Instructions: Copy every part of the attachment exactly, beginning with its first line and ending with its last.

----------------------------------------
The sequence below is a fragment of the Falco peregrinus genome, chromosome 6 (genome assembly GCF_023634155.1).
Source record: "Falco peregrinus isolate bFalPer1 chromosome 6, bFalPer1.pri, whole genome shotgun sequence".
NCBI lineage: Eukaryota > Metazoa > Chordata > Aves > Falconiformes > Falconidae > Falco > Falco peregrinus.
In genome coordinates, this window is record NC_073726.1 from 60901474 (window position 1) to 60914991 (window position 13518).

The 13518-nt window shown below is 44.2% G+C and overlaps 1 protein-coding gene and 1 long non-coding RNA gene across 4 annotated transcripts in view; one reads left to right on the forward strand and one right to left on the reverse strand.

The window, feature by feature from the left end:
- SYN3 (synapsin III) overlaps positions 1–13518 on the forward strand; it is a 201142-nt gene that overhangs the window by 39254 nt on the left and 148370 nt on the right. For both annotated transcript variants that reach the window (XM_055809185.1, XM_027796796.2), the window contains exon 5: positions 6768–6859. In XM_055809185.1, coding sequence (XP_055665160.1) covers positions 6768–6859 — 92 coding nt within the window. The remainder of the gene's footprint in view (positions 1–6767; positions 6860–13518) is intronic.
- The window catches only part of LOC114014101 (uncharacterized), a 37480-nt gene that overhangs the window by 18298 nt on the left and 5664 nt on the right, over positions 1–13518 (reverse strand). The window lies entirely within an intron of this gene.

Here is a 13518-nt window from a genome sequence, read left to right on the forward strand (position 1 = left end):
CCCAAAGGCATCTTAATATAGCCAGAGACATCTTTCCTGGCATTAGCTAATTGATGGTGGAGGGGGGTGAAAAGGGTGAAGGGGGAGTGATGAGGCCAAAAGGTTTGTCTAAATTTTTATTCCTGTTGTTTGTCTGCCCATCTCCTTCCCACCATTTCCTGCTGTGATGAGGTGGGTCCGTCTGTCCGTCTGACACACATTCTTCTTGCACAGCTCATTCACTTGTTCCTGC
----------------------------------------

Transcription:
The sequence below is a fragment of the Falco peregrinus genome, chromosome 6 (genome assembly GCF_023634155.1).
Source record: "Falco peregrinus isolate bFalPer1 chromosome 6, bFalPer1.pri, whole genome shotgun sequence".
NCBI lineage: Eukaryota > Metazoa > Chordata > Aves > Falconiformes > Falconidae > Falco > Falco peregrinus.
In genome coordinates, this window is record NC_073726.1 from 60901474 (window position 1) to 60914991 (window position 13518).

The 13518-nt window shown below is 44.2% G+C and overlaps 1 protein-coding gene and 1 long non-coding RNA gene across 4 annotated transcripts in view; one reads left to right on the forward strand and one right to left on the reverse strand.

The window, feature by feature from the left end:
- SYN3 (synapsin III) overlaps positions 1–13518 on the forward strand; it is a 201142-nt gene that overhangs the window by 39254 nt on the left and 148370 nt on the right. For both annotated transcript variants that reach the window (XM_055809185.1, XM_027796796.2), the window contains exon 5: positions 6768–6859. In XM_055809185.1, coding sequence (XP_055665160.1) covers positions 6768–6859 — 92 coding nt within the window. The remainder of the gene's footprint in view (positions 1–6767; positions 6860–13518) is intronic.
- The window catches only part of LOC114014101 (uncharacterized), a 37480-nt gene that overhangs the window by 18298 nt on the left and 5664 nt on the right, over positions 1–13518 (reverse strand). The window lies entirely within an intron of this gene.

Here is a 13518-nt window from a genome sequence, read left to right on the forward strand (position 1 = left end):
CCCAAAGGCATCTTAATATAGCCAGAGACATCTTTCCTGGCATTAGCTAATTGATGGTGGAGGGGGGTGAAAAGGGTGAAGGGGGAGTGATGAGGCCAAAAGGTTTGTCTAAATTTTTATTCCTGTTGTTTGTCTGCCCATCTCCTTCCCACCATTTCCTGCTGTGATGAGGTGGGTCCGTCTGTCCGTCTGACACACATTCTTCTTGCACAGCTCATTCACTTGTTCCTGC